What Do You Do When Your Suffering Is Your Fault?

You have dealt with me because of all my transgressions; for my groans are many, and my heart is faint.

Lamentations 1:22

Suffering that is nobody’s fault may be hard to accept. Perhaps more difficult, though, are painful situations that we bring upon ourselves. When we realize what we’ve done, repent, and confess our foolishness to God, we may be tempted to wonder if he has really forgiven us. If God has forgiven me, why am I still suffering the consequences?

But God loves us enough to let us reap what we sow in order that we may humble ourselves and receive more abundant grace (see James 4:6). In times of regret, it’s important to remember that the Lord’s mercy abounds and his grace is greater than all our sin. This is one big lesson we can glean from Lamentations 1:22 and its surroundings.

Jeremiah wrote Lamentations after Jerusalem was destroyed by God’s enemies. “Judah has gone into exile,” and “her pursuers have all overtaken her” (Lam. 1:3). The “roads . . . mourn” and “her priests” and “all her people groan” (vv. 4, 11). We may imagine the prophet looking over the wreckage as he remembers the glory of her former days. “How lonely sits the city that was full of people!” (v. 1).

The cause of Jeremiah’s deepest sorrow, however, is his realization that Judah herself is to blame for what has happened: “Jerusalem sinned grievously” (1:8), and the Lord has afflicted her “for the multitude of her transgressions” (v. 5). God’s city is personified as a woman who testifies, “The Lord is in the right, for I have rebelled against his word” (v. 18) and then prays, “My heart is wrung within me, because I have been very rebellious. . . . You have dealt with me because of all my transgressions” (vv. 20, 22). Her deep-seated rebellion, pride, and stubbornness caused her ruin. Now all blame-shifting is gone. Her true brokenness over her sin leads to repentance.

Jeremiah shows that we can remember the mercy of God even when we are the cause of our pain. He chooses to “call to mind” the “steadfast love of the Lord,” which, in turn, enables him to say from the heart, “Therefore I have hope” (3:21–22). “The steadfast love of the Lord” is Sometimes translated “the Lord’s lovingkindnesses” (NASB), from the plural form of the Hebrew word chesed. In the Old Testament, it’s the closest equivalent to the New Testament concept of grace.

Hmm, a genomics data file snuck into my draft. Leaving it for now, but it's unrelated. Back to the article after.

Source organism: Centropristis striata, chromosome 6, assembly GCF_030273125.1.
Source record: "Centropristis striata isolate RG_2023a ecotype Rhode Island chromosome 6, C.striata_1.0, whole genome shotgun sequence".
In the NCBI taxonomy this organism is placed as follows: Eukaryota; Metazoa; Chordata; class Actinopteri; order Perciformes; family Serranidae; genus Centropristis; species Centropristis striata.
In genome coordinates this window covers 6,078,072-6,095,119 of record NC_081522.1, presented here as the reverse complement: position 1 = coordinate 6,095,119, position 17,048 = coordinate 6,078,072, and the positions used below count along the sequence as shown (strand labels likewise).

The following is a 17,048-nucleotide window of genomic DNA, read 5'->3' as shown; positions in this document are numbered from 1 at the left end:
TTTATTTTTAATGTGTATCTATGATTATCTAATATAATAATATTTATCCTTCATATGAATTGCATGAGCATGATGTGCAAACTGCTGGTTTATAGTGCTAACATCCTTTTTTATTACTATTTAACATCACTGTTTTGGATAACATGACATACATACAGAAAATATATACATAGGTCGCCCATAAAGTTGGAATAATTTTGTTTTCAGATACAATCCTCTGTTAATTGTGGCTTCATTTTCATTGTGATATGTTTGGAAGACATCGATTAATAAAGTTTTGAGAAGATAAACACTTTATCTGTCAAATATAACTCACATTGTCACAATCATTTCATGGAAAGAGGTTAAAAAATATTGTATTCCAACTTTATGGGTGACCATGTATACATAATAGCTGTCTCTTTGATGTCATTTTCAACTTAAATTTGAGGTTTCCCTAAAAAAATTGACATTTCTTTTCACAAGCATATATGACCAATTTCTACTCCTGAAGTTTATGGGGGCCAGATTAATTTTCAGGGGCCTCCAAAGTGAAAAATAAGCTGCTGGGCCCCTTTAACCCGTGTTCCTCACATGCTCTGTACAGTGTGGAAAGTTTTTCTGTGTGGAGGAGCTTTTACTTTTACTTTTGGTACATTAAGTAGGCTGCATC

When Jeremiah refers to God’s “mercies,” he uses a word related to the Hebrew word for womb that communicates tender care and affection. Yahweh’s grace and tender care “never come to an end; they are new every morning” (3:22–23). Not “new” in the sense that they never existed before but “new” in the sense that they are refreshed each day. The same God who loved you yesterday loves you today. And when you got out of bed this morning, he stood ready to supply you with all the mercy you will need.

When we have brought trouble on ourselves, we may be tempted to get stuck in grief or grow bitter over the ways that sin has tricked us and stolen from us. But heartfelt repentance is more profitable than self-loathing. When God employs the effects of our sin to chasten us, it is because he wishes to restore us.

The prophet Hosea encapsulates this truth in his call to rebellious Israel: “Come, let us return to the Lord; for he has torn us, that he may heal us; he has struck us down, and he will bind us up (Hos. 6:1). If we humble ourselves before God, saying, “This is my doing. God is chastening me. I am the one who brought this misery upon myself,” only then are we ready to receive his mercy.

Deep hope is born out of the depths of repentance. The humility that leads to repentance also leads to restoration. This, in turn, leads to newfound hope. “‘The Lord is my portion,’ says my soul, ‘therefore I will hope in him’” (Lam. 3:24).

  • TALK TO YOURSELF. Do you live with regrets or painful consequences of your sin? If so, it’s appropriate to chronicle your pain and recount from where you have fallen. Just don’t dwell there. List ways in which you turned away from the Lord and describe how he used pain to bring you back. Then read Proverbs 16:16–19 and rewrite all the “better” sayings in your own words. For example, “How much better it is for me to acquire wisdom than gold” (v. 16).
  • TALK TO GOD. Personified as a grieving woman, the devastated city of Zion acknowledges, “The Lord is in the right, for I have rebelled against his word” (Lam. 1:18). Write a similar prayer that acknowledges how right it is for God to chasten you when you stray from him.
  • TALK TO OTHERS. Is someone you know suffering under the weight of the heartbreaking consequences of their own choices? Read Galatians 6:1–5, and prayerfully consider how you might minister grace to them in gentleness and humility. Perhaps consider sharing the gist of this day’s reading to encourage them. If the Spirit leads you to have this restorative ministry in their life, be sure to prayerfully evaluate your own life in the light of Jesus’s admonition in Matthew 7:1–5.

*This article is a chapter excerpt from Remade: Embracing Your Complete Identity in Christ

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